There are examples of Islamophobic violence and stupidity. A right of centre French Mayor of Villiers Sur Marne banned a film called Timbuktu (by the Mauritanian director Abderrahmane Sissako) on the grounds that it was ‘an apology for terror’. The film actually showed that the first victims of Jihadism are Muslims and how Jihadi forces spread terror in delightful Mali villages through Sharia Law. The villages in question, by the way, were retaken by Mali troops with French support. The President of Mali, Ibrahim Keita, walked at the head of the unity march arm in arm with Netanyahu. And you might recall that French citizenship was granted to a 24 year old Malian shop worker, Lassana Bathily, who hid and saved Jewish shoppers in the kosher supermarket.
The representation of Charlie Hebdo as Islamophobic, homophobic, xenophobic – but not Judaeophobic – is mobilized as grounds for withdrawing solidarity from the victims of the violence. First, there is the obvious difference between defending someone’s right to say something, including something highly controversial and shocking, and endorsing the content of what it said. Second, there is a real problem about the reading of the cartoons. Luiz’s wonderful cartoon of Muhammad shedding a tear under the words ‘Tout est pardonné’ and carrying a placard saying ‘Je suis Charlie’ has a brilliantly ambiguous meaning but surely contains the sense of pardoning the innocent Muhammad for being invoked by nihilistic madmen. It is like another earlier cartoon of Muhammad in tears saying ‘c’est dur d’etre aimé par des cons’, or like one on Muhammad beheaded by a black masked fanatic under the words ‘If Muhammad returned’, or one on one of the cartoonists in a gay embrace with a bearded Mulla under the words ‘Love is stronger than hatred’ (which actually became a slogan on the demonstrations after the killings). This particular cartoon was published shortly after the Charlie Hebdo offices were fire-bombed.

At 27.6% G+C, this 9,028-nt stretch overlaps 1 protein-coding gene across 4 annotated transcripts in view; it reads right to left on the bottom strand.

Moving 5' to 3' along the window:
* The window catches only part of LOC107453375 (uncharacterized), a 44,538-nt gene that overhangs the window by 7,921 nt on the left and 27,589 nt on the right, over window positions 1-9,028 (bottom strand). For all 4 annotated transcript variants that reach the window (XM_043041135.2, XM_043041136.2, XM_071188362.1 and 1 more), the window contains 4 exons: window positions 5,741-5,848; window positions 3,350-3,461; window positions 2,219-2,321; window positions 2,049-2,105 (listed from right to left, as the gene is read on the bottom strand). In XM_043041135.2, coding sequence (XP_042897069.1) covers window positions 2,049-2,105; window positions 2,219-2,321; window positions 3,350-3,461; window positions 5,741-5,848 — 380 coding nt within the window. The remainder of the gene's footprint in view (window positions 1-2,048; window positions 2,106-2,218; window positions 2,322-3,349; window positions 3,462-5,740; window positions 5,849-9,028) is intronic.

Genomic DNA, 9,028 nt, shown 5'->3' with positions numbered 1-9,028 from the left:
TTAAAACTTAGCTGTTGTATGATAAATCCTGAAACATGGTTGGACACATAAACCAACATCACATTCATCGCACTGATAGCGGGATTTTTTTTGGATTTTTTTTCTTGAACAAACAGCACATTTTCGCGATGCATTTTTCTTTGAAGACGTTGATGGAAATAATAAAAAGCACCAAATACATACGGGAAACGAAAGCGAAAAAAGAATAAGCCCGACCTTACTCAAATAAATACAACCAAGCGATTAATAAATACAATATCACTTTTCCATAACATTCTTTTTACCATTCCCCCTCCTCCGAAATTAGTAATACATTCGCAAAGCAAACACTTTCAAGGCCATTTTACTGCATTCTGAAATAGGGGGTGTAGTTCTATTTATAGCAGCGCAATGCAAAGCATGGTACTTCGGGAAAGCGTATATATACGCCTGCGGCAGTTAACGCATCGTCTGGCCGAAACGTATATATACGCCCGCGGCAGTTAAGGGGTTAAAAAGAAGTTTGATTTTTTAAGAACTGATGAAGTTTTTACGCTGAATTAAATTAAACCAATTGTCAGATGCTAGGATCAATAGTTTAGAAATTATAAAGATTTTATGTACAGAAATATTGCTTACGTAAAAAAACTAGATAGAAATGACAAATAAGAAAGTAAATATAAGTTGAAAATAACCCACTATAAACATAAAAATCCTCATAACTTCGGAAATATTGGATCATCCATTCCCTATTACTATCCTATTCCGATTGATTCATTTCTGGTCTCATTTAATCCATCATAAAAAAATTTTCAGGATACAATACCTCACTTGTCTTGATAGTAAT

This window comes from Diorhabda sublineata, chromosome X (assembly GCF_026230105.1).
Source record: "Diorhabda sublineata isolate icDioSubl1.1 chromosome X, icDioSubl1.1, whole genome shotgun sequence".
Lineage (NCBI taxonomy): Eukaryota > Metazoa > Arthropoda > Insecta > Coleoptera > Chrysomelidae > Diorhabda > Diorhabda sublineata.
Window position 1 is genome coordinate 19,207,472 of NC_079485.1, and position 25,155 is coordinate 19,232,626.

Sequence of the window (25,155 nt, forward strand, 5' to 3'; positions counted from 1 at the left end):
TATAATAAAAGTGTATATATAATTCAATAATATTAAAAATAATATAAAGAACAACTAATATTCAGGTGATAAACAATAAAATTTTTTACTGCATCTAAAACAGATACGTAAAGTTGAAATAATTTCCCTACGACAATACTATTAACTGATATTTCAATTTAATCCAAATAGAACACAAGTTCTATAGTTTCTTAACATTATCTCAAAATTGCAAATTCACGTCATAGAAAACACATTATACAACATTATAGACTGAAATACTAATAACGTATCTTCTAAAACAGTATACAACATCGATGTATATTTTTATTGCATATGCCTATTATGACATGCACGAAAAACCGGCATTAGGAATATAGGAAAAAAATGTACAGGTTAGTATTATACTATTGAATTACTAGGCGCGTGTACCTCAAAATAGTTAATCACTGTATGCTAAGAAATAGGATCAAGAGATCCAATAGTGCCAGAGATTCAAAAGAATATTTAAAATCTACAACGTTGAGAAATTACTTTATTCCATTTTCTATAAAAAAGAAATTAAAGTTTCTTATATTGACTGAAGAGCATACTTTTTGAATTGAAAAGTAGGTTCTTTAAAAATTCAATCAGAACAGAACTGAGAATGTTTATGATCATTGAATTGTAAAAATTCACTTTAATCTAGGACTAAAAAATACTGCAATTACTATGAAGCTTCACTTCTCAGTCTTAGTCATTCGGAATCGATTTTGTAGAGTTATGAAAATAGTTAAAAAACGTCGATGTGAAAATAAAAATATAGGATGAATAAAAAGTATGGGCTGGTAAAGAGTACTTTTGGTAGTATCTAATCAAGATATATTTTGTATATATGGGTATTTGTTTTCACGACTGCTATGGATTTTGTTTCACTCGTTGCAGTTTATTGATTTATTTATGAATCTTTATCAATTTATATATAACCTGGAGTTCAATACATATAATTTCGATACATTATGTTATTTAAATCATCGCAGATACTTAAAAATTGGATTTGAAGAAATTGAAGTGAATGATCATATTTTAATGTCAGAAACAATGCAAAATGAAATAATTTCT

This is not to say that everything Charlie Hebdo did was right and good, but it has attacked many religious targets of different denominations in a Rabelaisian anti-clerical tradition that goes back to the French Revolution and it has attacked Israeli policies toward Palestine. There was one cartoon of priests (I think) declaring ‘every sperm is sacred’ and another of an Israeli settler killing a Palestinian farmer and saying ‘Take that, Goliath’.
Charlie Hebdo was originally a creature of the post-68 New Left, and remained firmly on the left in recent times. It was strongly supported by SOS Racisme and they worked together to campaign against anti-immigrant policies. The editor Charb was in the Front de Gauche, campaigned against neo-liberal changes to the European constitution, and illustrated Marx: A User’s Guide. Bernard Maris, one of the co-editors, was a member of an anti-globalisation movement called Attack and a critic of austerity, corporate corruption, tax havens, the arms industry and Sarkozy. Now being on the left does not mean that one is not racist but its attacks on ‘blasphemy’ are an act of non-racial solidarity with secularists in countries that criminalise blasphemy. Among other things, Charlie Hebdo does not let its readers forget that the first victims of Jihadism are always Muslims. It expresses its solidarity, for example, with bloggers and cartoonists assassinated by religious fundamentalist forces (like the Syrian Raed Fares by ISIS) or brutally punished (like the blogger Raif Badawi in Saudi Arabia).
The attack on Charlie Hebdo within left and liberal circles reminds me of the response of people like John Berger to the 1989 Fatwa against Salman Rushdie. How quickly it was said then that Rushdie provoked the reaction by his blasphemy and that his writings weren’t any good anyway!
The antisemitic dimensions of the violence have normally been either neglected by people critical of the freedom of speech demos or somehow understood as a reaction to the killing of Palestinians by the Israelis. Even if the grocery shoppers were innocent, still we hear it is a reminder that Jews 1000 miles away are guilty of terrible crimes against Islam – or some such racist nonsense. Rather than see Islamophobia and antisemitism as connected forms of racism, there is a tendency to set up a zero-sum competition of victimhood in which concern for one supplants concern for the other. It is what Kenan Malik calls an ‘auction of victimhood’ where in the name of offended groups a struggle goes on within elites to get taboo images banned from the press.